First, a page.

Talkin’ Striped Bass Spawn Dynamics

Consistent spawning production is paramount to a fishery’s long-term health. Many environmental factors are suspected to impact annual spawning production, and understanding these effects is crucial for conserving this fishery. For Atlantic striped bass, the right conditions are linked to high flows, a cool spring and a moderate temperature rise through the season, but these three factors only don’t tell the whole story.

In the latest episode of The Guide Post Podcast, ASGA’s Policy Director Tony Friedrich is joined by Martin Gary, Director of the Division of Marine Resources for New York DEP. Marty’s previous fisheries experience includes time with PRFC and Maryland DNR. While the Chesapeake community dearly misses his four decades of experience and leadership, Marty has seen the best and worst of this fishery and will play a critical role in its future up in New York. 

In Episode 141, Marty and Tony discuss the environmental factors contributing to annual spawning success, including context from collaboration with renowned striper scientists and an anxious outlook for 2024. Gary expressed his concerns about the five consecutive poor spawns for stripers in the significant production zones: “At least in the management community, which I live in, and the conservation community, which you live in, I think that’s the number one concern. What does this chasm of age, this dearth of poor year classes consecutively mean? The five lowest consecutive geometric means in a time series going back to 1975. It was as bad as any five consecutive years in the 80s were. I don’t think you can find five that are lower. So, we don’t know exactly what it means, but I don’t think it means anything good. We’ll see soon enough, right?”

Along with the rest of the striped bass conservation community, Marty is anxiously waiting to see how environmental factors play out through the end of the spring and what the seine hauls record later this summer.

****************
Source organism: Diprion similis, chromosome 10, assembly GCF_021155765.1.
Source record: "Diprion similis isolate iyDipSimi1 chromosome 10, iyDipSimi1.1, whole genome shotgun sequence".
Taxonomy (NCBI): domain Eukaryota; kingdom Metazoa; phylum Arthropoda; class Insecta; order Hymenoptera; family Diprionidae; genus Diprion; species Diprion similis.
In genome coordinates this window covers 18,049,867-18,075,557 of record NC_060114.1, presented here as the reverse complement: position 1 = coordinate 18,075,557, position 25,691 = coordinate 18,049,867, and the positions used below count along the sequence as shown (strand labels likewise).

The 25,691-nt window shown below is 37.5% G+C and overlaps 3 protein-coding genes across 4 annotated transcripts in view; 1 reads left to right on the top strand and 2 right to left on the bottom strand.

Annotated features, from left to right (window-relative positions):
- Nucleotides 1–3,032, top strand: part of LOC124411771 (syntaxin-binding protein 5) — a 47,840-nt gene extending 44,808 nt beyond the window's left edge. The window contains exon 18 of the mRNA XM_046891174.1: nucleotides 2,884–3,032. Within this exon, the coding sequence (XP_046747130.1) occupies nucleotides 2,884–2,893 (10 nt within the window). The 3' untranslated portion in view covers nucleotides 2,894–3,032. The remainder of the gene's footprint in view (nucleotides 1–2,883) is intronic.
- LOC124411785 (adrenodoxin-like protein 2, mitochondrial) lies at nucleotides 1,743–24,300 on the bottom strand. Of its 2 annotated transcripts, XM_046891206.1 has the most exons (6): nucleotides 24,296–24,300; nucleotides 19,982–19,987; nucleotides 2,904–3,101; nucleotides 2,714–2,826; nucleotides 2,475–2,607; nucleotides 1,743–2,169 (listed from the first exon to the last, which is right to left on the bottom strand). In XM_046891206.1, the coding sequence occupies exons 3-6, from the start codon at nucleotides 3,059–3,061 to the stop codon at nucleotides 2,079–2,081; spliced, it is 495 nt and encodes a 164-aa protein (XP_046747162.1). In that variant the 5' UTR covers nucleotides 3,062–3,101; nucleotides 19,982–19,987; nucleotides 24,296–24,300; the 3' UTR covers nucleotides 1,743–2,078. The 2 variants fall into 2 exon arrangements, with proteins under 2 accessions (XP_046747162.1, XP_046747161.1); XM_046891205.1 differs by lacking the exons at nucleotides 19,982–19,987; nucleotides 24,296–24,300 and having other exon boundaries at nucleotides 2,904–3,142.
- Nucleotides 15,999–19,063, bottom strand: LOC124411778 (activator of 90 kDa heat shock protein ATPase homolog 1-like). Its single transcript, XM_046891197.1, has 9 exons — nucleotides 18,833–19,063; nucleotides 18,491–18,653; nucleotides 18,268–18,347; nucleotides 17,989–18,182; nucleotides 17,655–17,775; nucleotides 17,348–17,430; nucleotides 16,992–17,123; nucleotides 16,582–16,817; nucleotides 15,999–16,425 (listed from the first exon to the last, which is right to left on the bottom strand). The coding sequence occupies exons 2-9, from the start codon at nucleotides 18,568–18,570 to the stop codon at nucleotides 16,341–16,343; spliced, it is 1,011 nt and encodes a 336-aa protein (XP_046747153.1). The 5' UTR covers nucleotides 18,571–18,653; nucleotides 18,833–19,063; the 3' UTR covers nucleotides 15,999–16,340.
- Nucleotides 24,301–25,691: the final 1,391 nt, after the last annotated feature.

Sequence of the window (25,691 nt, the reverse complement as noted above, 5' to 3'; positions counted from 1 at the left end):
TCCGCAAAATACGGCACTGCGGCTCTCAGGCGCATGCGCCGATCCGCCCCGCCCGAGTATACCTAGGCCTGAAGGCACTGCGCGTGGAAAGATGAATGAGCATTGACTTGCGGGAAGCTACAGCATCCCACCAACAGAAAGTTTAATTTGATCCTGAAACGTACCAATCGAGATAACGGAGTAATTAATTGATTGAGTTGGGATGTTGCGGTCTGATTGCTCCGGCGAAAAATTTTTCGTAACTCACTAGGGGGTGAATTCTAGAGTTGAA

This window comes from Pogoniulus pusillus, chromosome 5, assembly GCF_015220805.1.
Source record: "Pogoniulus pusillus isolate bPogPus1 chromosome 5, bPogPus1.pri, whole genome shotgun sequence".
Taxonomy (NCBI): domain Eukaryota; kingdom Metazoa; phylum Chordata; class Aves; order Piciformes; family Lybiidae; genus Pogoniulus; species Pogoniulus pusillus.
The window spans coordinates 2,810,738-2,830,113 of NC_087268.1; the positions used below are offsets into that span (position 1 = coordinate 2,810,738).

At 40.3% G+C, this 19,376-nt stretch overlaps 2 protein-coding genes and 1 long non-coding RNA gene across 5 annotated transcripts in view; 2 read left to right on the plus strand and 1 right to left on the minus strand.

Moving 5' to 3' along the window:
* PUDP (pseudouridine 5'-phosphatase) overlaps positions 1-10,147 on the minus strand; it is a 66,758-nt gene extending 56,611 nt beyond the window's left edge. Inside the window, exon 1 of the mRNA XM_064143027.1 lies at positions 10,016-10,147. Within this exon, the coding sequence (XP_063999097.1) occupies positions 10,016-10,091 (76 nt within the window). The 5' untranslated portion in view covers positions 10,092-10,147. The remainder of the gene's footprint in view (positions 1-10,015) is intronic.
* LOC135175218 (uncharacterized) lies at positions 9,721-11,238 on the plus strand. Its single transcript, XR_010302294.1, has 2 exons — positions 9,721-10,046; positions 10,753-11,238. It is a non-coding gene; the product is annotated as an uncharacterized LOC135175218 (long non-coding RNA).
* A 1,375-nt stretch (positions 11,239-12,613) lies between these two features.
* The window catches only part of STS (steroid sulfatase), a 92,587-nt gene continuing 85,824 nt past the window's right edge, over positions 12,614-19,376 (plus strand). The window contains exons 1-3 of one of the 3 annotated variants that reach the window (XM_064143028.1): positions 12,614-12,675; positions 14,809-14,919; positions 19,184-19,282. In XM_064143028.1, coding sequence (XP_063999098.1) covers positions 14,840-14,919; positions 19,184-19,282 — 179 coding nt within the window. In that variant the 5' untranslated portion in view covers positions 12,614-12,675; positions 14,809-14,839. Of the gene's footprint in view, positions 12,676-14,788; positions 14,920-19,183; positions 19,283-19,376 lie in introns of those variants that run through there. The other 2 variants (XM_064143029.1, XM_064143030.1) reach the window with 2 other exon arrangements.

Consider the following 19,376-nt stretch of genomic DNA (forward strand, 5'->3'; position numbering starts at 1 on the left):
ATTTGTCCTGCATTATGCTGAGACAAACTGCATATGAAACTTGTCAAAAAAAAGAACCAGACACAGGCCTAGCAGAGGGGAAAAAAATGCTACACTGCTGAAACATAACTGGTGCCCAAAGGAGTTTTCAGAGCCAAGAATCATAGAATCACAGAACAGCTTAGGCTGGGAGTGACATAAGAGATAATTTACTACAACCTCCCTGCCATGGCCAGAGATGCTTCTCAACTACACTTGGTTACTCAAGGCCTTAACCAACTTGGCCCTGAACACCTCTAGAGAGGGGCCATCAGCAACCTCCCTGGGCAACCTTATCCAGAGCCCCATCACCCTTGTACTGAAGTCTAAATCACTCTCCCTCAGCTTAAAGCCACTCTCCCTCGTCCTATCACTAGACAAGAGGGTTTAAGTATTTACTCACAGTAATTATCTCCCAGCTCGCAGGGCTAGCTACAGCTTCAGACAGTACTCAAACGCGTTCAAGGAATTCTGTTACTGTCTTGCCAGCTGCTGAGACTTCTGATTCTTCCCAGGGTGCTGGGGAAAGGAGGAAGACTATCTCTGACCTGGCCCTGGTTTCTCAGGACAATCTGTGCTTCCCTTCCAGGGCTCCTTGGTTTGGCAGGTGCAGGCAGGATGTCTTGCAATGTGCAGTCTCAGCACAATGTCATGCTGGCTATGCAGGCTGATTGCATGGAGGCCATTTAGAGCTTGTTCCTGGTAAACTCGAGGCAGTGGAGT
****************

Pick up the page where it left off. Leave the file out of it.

“We have five poor recruitment years in a row. The [2018 year class fish] are our youngest dominant year class left, our strong year class. And we’re in 2024, so those animals are six years old going into the summer. I’m anxious to see what we find in the Chesapeake because the 2017s should be gone. And the 2018s, that other strong year class, there might be a few there, but they’re probably starting to get out of there, too. So, I’m anxious to see the availability of those fish to that resident fishery this year, if that makes sense.” 

Even with the lingering grey cloud of spawning production hanging over this incredibly important fishery, Marty chooses to pair his wealth of experience working on striped bass with a small dose of optimism for the future. “Great opportunities are born out of great challenges, and we sure have one to deal with right now. Let’s keep our fingers crossed. We can make things better. Sometimes, when you’re in the most dire straits, you have the best chance to elicit positive change. That’s what we’re hoping for.”

You can learn more about striped bass spawning and listen to honest management discussions in the full episode, which is available on Apple Podcasts and Spotify.

EP141: Striped Bass Spawn Dynamics with Marty Gary is live now. 

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